In October, the Maine Department of Human Services released its third annual survey of prescription prices for fifteen common drugs at 106 independent and chain pharmacies statewide. The ten lowest priced pharmacies (based on the cost of all fifteen drugs combined) were all locally owned drugstores. National chains, including Rite Aid, CVS, and Brooks, had among the highest overall costs.
Even more revealing, prices at Wal-Mart pharmacies, which ranked somewhere in the middle overall, varied substantially from one location to the next. Of the seven Wal-Mart stores surveyed, the total price for all fifteen drugs ranged from $691.52 to $805.33—a difference of more than 16 percent. Wal-Mart’s prices were lowest in those markets where it still faces a fair amount of competition, including Augusta and Bangor, and highest in those areas, like Lincoln and Calais, where it is practically the only game in town.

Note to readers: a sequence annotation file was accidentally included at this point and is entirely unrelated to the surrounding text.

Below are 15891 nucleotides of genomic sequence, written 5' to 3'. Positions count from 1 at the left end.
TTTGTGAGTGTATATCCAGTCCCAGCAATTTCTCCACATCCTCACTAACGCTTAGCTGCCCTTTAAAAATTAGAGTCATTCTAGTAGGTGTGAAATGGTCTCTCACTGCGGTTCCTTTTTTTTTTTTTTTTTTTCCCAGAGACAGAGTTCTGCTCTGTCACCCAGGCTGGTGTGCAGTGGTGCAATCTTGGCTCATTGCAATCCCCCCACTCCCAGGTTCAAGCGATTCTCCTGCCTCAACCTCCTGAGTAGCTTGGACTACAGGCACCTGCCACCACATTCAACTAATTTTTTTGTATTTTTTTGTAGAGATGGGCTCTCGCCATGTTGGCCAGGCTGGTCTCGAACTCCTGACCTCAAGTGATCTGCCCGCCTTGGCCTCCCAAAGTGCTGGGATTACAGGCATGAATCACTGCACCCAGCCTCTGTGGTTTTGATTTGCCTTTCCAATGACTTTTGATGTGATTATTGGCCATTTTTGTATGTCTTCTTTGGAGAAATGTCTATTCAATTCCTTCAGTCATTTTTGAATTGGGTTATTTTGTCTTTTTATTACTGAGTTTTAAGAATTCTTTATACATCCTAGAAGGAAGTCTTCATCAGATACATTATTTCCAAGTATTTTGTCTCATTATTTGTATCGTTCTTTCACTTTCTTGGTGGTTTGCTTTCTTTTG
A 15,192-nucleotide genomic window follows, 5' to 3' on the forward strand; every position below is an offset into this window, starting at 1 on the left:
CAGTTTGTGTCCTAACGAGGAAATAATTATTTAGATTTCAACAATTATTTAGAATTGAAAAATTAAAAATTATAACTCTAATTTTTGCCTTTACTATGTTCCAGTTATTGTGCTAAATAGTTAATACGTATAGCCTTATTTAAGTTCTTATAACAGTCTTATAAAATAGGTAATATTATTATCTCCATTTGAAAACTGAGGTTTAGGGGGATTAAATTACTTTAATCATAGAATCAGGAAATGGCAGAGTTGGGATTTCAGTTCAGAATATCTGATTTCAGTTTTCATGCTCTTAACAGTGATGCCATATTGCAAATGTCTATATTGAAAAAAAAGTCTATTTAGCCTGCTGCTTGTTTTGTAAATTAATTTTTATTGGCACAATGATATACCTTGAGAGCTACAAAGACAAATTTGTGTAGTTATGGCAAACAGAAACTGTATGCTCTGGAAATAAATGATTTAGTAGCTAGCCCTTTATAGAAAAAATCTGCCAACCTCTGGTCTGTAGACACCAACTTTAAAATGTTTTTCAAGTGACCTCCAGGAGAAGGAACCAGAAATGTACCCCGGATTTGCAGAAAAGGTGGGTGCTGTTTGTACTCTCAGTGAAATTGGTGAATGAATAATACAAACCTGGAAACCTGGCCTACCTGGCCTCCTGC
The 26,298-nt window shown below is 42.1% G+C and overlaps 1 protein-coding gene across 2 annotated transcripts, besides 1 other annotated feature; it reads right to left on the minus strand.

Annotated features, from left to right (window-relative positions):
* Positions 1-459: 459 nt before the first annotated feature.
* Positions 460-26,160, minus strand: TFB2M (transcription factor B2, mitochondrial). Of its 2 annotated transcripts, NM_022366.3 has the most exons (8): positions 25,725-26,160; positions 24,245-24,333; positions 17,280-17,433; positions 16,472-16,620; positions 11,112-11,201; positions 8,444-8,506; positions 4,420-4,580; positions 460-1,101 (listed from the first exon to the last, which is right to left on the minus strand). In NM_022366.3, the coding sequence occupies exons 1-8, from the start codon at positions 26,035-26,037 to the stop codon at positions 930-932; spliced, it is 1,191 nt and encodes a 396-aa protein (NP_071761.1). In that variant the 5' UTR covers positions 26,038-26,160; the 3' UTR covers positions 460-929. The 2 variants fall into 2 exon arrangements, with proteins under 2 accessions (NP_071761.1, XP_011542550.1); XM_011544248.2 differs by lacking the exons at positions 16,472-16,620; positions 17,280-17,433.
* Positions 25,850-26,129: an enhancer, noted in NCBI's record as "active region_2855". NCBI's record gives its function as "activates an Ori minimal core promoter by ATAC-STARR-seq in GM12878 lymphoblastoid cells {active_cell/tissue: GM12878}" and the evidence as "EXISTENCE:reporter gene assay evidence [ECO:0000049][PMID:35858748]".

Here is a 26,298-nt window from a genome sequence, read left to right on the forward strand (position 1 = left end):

The New York City Department of Consumer Affairs reached a similar conclusion in its own survey, which concluded, “Contrary to conventional wisdom, independent pharmacies were often cheaper than the chains.” As in Maine, the survey found, “Drugstore chains showed wide price differentials for the same drugs among their own stores.”